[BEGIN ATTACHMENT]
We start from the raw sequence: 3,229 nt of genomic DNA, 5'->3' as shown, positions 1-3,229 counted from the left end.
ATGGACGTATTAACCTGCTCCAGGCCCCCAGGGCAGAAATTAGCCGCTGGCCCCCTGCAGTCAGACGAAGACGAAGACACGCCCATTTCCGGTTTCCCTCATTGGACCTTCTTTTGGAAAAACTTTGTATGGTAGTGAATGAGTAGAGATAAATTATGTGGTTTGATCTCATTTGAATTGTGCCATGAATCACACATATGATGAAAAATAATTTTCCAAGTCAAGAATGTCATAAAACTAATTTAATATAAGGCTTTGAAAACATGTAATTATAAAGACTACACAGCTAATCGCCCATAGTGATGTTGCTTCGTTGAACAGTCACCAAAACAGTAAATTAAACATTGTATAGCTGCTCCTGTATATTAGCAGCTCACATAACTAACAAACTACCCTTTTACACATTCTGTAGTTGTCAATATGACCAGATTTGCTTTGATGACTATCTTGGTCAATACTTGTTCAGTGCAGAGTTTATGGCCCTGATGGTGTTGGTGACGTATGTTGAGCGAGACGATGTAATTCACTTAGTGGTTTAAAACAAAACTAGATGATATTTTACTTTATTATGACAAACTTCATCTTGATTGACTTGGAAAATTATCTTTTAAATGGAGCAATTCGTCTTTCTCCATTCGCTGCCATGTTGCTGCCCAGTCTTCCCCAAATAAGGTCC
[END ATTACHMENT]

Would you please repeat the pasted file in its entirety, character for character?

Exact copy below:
We start from the raw sequence: 3,229 nt of genomic DNA, 5'->3' as shown, positions 1-3,229 counted from the left end.
ATGGACGTATTAACCTGCTCCAGGCCCCCAGGGCAGAAATTAGCCGCTGGCCCCCTGCAGTCAGACGAAGACGAAGACACGCCCATTTCCGGTTTCCCTCATTGGACCTTCTTTTGGAAAAACTTTGTATGGTAGTGAATGAGTAGAGATAAATTATGTGGTTTGATCTCATTTGAATTGTGCCATGAATCACACATATGATGAAAAATAATTTTCCAAGTCAAGAATGTCATAAAACTAATTTAATATAAGGCTTTGAAAACATGTAATTATAAAGACTACACAGCTAATCGCCCATAGTGATGTTGCTTCGTTGAACAGTCACCAAAACAGTAAATTAAACATTGTATAGCTGCTCCTGTATATTAGCAGCTCACATAACTAACAAACTACCCTTTTACACATTCTGTAGTTGTCAATATGACCAGATTTGCTTTGATGACTATCTTGGTCAATACTTGTTCAGTGCAGAGTTTATGGCCCTGATGGTGTTGGTGACGTATGTTGAGCGAGACGATGTAATTCACTTAGTGGTTTAAAACAAAACTAGATGATATTTTACTTTATTATGACAAACTTCATCTTGATTGACTTGGAAAATTATCTTTTAAATGGAGCAATTCGTCTTTCTCCATTCGCTGCCATGTTGCTGCCCAGTCTTCCCCAAATAAGGTCC